Pirates of the Caribbean: The Curse of the Black Pearl
There are many instances were historical reality and historical perception takes radically different paths. A large part of this is the fact that inevitably the victors write the history books but cultural acceptance is frequently the press and popular fiction can provide an unrealistic view of the events and people that shaped our past. One prime examples of this can be found with the perception of pirates. Their exploits have been greatly exaggerated and romanticized over the many years since they roamed the seas in search of plunder. The men currently active in this heinous profession have been in the news recently reminding the public that they are brutal, violent men thinking only of the accumulation of money. Since they don’t dress or sound like the pirates of fiction it is possible for the public to disassociate today’s sea faring thieves with the subject of so many novels and movies. One of the most popular and lucrative entertainment franchises ever is from the epitome of family entertainment, the Walt Disney Studio in the form of the ongoing ‘Pirates of the Caribbean’ series. So far the profits of the first three films in the franchise have been in the billions; far in excess of the gross national product of the empires the real pirates plundered. This mind boggling box office receipts toping well over a billion dollars is all the evidence necessary to prove the romantic, adventurous persona of the pirate is far from out dated. In fact as evident here a lot of people want to escape this technocratic world with a couple of hours of pure swashbuckling excitement, romance and adventures. To think that the original premise or at least the initial germ of an idea for this first film was derived from one of the oldest rides in the Disney World theme park. To me, using a popular song as the basis of a film seemed too much of a stretch so the concept of basing a movie on a ride appeared ridiculous. Such lack of business acumen is precisely why I’m sitting here writing about a billion dollar flick instead of living off of it. At least the imaginative folks over at Disney know what they are doing so we can enjoy incredibly fun movies like this one.
The story and resulting screenplay for this opening salvo of this juggernaut box office sensation came from the ingenious team of Terry Rossio and Ted Elliott. They worked on the Sci-Fi fantasy flick, ‘Small Soldiers’ together and cut their literary teeth on the usual scripts working expeditiously up to this franchise. What impressed me most about the way they carefully crafted this story is the sheer exuberance it projects. It just seems that the cast and crew had an incredibly great deal of fun making this movie and that translates to the effect it has on the audience. From a screenplay perspective the story hits every one of the standard requirements for a successful script. There is a tutorial written Tom Laughlin of ‘Billy Jack’ fame that details nine essential ingredients to a hit screenplay. This film easily hits all nine of these elements with élan. In fact, this movie is the embodiment of the principles that Mr. Laughlin so diligently gathered. These factors range from the very obvious such as clearly defined villains and heroes to the more esoteric like the ever popular ‘sword of Damocles. In short this screenplay is the nearly perfect format for a film to hit big. While the return on investment is vitally import, especially to the bottom line executives at the studio, what matters to the fans is the movie is even better than any ride in an amusement park. You don’t watch this film that is far too passive a description. You experience this film and much like a great ride the entertainment value doesn’t diminish with subsequent rides.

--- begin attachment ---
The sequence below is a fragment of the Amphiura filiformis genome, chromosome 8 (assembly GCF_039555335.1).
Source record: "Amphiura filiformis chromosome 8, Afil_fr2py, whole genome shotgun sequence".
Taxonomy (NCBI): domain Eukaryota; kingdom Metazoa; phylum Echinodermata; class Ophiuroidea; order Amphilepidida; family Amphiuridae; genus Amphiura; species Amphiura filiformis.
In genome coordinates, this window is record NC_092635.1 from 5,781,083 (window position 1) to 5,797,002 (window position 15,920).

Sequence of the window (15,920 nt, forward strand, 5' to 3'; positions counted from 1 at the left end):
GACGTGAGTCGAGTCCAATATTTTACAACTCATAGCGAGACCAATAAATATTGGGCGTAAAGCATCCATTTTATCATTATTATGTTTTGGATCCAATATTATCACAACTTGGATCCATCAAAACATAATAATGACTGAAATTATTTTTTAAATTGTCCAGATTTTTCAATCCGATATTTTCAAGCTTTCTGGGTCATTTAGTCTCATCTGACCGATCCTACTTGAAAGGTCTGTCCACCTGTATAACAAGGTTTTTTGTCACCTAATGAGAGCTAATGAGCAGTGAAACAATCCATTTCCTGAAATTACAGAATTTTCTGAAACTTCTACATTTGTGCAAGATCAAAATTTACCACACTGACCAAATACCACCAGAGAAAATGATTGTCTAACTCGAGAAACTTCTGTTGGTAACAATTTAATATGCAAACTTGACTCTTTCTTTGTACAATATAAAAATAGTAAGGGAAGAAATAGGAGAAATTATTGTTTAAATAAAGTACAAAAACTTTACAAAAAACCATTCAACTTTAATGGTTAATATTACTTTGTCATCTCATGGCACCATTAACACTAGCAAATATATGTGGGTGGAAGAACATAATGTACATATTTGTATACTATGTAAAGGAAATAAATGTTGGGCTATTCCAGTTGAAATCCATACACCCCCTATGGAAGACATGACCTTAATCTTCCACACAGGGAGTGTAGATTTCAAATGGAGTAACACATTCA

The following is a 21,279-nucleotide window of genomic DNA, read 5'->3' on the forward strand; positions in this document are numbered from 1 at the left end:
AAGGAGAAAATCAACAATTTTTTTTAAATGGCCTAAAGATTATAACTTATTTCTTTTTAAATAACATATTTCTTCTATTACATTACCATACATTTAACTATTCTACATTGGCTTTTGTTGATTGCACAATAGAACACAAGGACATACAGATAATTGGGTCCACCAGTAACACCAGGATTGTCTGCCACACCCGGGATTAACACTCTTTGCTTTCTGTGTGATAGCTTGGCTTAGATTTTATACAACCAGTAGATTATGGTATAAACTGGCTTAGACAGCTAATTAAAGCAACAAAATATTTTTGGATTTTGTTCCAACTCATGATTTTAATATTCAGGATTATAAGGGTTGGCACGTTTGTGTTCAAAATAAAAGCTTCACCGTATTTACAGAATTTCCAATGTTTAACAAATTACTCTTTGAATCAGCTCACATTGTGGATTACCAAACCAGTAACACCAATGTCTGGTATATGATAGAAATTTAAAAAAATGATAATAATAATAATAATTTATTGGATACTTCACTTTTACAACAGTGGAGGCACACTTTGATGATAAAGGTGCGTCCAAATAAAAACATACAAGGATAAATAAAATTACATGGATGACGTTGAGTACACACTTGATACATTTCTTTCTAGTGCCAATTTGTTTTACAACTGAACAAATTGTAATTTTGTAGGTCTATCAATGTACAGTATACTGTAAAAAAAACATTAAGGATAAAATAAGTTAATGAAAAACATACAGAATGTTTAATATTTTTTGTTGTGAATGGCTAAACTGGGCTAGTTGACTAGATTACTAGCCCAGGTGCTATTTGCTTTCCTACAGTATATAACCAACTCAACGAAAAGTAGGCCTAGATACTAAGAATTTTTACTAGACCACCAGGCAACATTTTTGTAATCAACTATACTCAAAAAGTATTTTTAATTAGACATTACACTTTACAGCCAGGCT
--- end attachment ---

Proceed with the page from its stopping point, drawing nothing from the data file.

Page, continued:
One of the required aspects is a strong romantic thread. This is necessary not only for a humanizing element but to give the ladies in the audience something to get into. I know that sounds sexists but more women look for romance in a story than men. To that end you have to have a beautiful woman and a handsome young man provided here by Keira Knightly as the fair maiden Elizabeth Swann and Orlando Bloom as the lower class sword smith, Will Turner. Elizabeth is high born to the British governor of the island but within her bodes beats the heart of a pirate. They have known each other from childhood but the difference in social status kept them apart. The action gets started with the appearance of the dastardly pirate of ill renown, Captain Jack Sparrow brilliantly portrayed by Johnny Depp with a flourish and style only he could pull off. He manifests a certain swagger that brings back the over recalls some over the top pirates of Hollywood’s golden age. He provides the definitive and highly recognizable good guy even though in true pirate fashion he is a scoundrel. He’ll make a deal and unapologetically break it; after all he is a pirate. Opposing him is an equally unabashed villain embodied by Geoffrey Rush as the nefarious Captain Barossa.
The ticking clock is presented as the time runs down to free the crew of the Black Pearl from a curse that keeps them roaming the seas caught between life and death. This intensifies the sense of excitement that pervades the film. In fact the entire movie is designed for the ultimate in enjoyment and succeeds in practically every point. There is no doubt at all while the studio quickly made sure the cast and crew would return for three additional movies. This movie pulled me in immediately not letting go for the duration of its running time. The Blu-ray edition of the film is spectacular. The blue of the seas and sky are contrasted against the detailed textures inherent in the costumes creating a level of realism that will take your breath away. The lossless audio enfolds you shaking the living room as the cannons roar to life.
Games & Activities - Scoundrels of the Sea